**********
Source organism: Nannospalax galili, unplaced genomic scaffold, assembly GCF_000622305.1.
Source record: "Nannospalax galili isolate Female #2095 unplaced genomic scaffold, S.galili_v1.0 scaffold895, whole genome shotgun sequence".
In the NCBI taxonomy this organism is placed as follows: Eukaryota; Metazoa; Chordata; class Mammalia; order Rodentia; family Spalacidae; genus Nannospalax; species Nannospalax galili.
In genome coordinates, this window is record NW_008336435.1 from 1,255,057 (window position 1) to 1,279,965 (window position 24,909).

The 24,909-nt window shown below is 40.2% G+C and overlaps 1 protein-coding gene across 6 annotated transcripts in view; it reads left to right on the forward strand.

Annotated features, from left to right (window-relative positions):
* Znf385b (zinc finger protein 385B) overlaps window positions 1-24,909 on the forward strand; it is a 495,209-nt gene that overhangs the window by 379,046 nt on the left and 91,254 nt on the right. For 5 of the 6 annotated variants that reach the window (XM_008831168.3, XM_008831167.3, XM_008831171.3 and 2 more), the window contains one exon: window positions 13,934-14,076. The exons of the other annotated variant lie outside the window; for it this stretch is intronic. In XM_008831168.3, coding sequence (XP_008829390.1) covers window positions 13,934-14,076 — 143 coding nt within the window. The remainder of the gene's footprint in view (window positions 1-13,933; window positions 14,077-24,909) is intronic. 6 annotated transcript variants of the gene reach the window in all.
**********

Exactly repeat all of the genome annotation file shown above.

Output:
Source organism: Nannospalax galili, unplaced genomic scaffold, assembly GCF_000622305.1.
Source record: "Nannospalax galili isolate Female #2095 unplaced genomic scaffold, S.galili_v1.0 scaffold895, whole genome shotgun sequence".
In the NCBI taxonomy this organism is placed as follows: Eukaryota; Metazoa; Chordata; class Mammalia; order Rodentia; family Spalacidae; genus Nannospalax; species Nannospalax galili.
In genome coordinates, this window is record NW_008336435.1 from 1,255,057 (window position 1) to 1,279,965 (window position 24,909).

The 24,909-nt window shown below is 40.2% G+C and overlaps 1 protein-coding gene across 6 annotated transcripts in view; it reads left to right on the forward strand.

Annotated features, from left to right (window-relative positions):
* Znf385b (zinc finger protein 385B) overlaps window positions 1-24,909 on the forward strand; it is a 495,209-nt gene that overhangs the window by 379,046 nt on the left and 91,254 nt on the right. For 5 of the 6 annotated variants that reach the window (XM_008831168.3, XM_008831167.3, XM_008831171.3 and 2 more), the window contains one exon: window positions 13,934-14,076. The exons of the other annotated variant lie outside the window; for it this stretch is intronic. In XM_008831168.3, coding sequence (XP_008829390.1) covers window positions 13,934-14,076 — 143 coding nt within the window. The remainder of the gene's footprint in view (window positions 1-13,933; window positions 14,077-24,909) is intronic. 6 annotated transcript variants of the gene reach the window in all.